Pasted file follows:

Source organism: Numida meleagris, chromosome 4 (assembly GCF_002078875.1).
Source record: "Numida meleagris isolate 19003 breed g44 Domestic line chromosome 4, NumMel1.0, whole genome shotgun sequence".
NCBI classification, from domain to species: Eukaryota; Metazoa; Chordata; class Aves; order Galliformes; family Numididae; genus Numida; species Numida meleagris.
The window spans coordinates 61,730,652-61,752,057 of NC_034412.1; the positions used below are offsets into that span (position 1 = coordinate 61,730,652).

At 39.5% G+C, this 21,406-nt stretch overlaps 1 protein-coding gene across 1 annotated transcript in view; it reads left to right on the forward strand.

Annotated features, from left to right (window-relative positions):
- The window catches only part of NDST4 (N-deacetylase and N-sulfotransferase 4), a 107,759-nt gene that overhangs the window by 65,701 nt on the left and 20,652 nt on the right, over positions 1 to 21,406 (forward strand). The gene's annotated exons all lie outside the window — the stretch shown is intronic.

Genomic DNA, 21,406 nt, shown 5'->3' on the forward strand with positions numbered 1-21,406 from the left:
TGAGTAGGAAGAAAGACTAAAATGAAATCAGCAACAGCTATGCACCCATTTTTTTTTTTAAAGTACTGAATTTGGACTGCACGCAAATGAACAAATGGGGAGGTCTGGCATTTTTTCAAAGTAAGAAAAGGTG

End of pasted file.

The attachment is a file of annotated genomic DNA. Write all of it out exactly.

Source organism: Numida meleagris, chromosome 4 (assembly GCF_002078875.1).
Source record: "Numida meleagris isolate 19003 breed g44 Domestic line chromosome 4, NumMel1.0, whole genome shotgun sequence".
NCBI classification, from domain to species: Eukaryota; Metazoa; Chordata; class Aves; order Galliformes; family Numididae; genus Numida; species Numida meleagris.
The window spans coordinates 61,730,652-61,752,057 of NC_034412.1; the positions used below are offsets into that span (position 1 = coordinate 61,730,652).

At 39.5% G+C, this 21,406-nt stretch overlaps 1 protein-coding gene across 1 annotated transcript in view; it reads left to right on the forward strand.

Annotated features, from left to right (window-relative positions):
- The window catches only part of NDST4 (N-deacetylase and N-sulfotransferase 4), a 107,759-nt gene that overhangs the window by 65,701 nt on the left and 20,652 nt on the right, over positions 1 to 21,406 (forward strand). The gene's annotated exons all lie outside the window — the stretch shown is intronic.

Genomic DNA, 21,406 nt, shown 5'->3' on the forward strand with positions numbered 1-21,406 from the left:
TGAGTAGGAAGAAAGACTAAAATGAAATCAGCAACAGCTATGCACCCATTTTTTTTTTTAAAGTACTGAATTTGGACTGCACGCAAATGAACAAATGGGGAGGTCTGGCATTTTTTCAAAGTAAGAAAAGGTG